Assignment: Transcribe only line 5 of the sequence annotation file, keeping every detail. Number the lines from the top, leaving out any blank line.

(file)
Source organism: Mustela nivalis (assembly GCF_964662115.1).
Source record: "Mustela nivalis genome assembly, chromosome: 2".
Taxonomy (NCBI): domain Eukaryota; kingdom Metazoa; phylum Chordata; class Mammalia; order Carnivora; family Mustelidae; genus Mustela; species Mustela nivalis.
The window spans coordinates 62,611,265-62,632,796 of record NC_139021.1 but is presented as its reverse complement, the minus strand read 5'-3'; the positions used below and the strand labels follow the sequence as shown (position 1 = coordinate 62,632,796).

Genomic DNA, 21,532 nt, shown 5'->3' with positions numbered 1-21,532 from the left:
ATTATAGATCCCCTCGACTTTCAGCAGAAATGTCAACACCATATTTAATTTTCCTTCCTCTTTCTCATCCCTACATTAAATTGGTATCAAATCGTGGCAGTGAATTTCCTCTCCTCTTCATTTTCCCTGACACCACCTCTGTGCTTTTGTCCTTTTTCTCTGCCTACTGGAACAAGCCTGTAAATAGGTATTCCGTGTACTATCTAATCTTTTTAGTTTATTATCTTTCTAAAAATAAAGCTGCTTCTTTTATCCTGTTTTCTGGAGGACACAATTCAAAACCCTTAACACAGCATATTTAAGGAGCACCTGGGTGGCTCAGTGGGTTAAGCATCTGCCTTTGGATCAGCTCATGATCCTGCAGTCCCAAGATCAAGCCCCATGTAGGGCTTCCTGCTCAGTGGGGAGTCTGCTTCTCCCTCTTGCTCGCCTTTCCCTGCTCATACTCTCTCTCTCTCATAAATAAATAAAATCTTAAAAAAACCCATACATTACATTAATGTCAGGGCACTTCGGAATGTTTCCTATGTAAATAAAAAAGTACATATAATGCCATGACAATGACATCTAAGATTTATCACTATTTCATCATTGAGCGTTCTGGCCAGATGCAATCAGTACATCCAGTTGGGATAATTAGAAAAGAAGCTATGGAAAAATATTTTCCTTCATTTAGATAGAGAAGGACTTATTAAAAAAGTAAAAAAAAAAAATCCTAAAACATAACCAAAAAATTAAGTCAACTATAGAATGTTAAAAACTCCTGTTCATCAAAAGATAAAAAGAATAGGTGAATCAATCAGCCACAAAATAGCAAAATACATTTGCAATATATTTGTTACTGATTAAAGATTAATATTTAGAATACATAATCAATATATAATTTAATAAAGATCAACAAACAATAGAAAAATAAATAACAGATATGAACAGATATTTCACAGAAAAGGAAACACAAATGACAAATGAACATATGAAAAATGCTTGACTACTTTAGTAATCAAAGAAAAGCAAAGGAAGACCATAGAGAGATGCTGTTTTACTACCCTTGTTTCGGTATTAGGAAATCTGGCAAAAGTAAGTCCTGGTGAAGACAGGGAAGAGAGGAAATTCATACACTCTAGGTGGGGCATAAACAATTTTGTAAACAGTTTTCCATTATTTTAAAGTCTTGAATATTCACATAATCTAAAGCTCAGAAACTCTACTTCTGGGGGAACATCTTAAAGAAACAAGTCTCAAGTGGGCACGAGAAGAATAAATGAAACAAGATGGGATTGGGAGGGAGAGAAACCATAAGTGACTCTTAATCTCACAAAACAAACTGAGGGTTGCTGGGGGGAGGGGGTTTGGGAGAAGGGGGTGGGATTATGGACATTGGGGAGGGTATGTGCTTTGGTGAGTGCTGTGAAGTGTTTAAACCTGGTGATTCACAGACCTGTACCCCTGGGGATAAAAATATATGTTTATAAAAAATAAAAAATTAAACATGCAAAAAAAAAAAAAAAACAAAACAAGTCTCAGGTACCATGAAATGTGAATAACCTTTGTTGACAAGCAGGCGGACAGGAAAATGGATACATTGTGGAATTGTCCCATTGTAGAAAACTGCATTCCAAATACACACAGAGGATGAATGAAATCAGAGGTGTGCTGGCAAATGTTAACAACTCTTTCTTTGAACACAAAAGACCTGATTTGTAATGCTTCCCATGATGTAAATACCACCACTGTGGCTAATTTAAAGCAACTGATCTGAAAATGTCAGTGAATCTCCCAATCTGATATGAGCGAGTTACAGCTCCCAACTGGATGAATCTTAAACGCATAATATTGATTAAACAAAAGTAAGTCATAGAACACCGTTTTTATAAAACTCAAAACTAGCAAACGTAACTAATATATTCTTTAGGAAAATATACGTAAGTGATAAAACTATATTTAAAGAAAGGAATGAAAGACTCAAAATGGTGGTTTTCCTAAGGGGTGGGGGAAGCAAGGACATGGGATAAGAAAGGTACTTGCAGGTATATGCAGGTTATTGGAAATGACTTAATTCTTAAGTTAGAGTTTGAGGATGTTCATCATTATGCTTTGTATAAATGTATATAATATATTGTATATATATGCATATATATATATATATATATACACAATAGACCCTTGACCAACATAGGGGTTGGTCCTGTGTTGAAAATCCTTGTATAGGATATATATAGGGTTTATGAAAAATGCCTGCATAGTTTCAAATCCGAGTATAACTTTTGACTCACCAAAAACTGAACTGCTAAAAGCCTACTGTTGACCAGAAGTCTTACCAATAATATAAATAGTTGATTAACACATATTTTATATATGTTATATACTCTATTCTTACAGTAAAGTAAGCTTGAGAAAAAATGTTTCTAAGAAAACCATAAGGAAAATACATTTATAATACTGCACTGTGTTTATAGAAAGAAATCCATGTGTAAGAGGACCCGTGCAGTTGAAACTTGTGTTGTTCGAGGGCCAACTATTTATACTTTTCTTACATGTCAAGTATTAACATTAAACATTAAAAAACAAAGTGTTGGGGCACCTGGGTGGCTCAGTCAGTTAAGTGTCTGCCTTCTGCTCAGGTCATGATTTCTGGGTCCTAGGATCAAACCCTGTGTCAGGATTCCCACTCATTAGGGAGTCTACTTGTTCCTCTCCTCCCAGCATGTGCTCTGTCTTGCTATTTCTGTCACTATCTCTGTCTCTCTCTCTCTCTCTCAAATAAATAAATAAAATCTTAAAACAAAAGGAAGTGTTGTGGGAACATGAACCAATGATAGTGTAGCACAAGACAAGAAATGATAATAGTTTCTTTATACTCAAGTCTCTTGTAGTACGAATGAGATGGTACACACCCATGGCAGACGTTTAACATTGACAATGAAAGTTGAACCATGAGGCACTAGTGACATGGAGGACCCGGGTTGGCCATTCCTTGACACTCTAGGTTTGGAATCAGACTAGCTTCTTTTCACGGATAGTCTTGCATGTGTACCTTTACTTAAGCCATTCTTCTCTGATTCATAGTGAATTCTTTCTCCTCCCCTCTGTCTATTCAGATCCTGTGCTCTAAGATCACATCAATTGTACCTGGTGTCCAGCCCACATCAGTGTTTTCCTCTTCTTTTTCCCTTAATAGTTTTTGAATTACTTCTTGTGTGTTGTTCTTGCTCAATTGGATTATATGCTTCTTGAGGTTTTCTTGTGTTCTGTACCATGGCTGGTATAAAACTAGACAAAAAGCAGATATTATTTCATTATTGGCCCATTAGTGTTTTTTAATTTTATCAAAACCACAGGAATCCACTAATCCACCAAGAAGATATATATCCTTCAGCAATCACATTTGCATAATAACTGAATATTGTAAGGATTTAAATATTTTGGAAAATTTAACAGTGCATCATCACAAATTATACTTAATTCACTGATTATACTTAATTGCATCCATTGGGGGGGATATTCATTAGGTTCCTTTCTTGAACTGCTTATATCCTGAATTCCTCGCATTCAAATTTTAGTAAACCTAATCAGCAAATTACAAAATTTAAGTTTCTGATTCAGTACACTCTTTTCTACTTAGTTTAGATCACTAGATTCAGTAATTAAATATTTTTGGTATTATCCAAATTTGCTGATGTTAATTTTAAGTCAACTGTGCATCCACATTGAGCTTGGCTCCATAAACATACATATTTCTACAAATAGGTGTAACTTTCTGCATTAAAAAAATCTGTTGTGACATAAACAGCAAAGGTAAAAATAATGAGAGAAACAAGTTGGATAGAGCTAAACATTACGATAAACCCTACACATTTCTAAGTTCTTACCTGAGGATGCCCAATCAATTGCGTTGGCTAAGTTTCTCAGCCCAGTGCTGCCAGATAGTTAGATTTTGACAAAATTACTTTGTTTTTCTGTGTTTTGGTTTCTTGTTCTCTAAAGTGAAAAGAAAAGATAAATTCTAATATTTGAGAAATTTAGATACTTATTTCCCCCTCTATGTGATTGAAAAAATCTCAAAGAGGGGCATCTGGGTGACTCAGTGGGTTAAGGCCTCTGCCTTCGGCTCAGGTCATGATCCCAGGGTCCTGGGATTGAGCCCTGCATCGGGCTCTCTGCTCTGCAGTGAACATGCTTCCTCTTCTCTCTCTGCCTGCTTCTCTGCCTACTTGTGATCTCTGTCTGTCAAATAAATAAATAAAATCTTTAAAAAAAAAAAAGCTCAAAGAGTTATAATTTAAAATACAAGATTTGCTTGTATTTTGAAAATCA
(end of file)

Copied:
Genomic DNA, 21,532 nt, shown 5'->3' with positions numbered 1-21,532 from the left: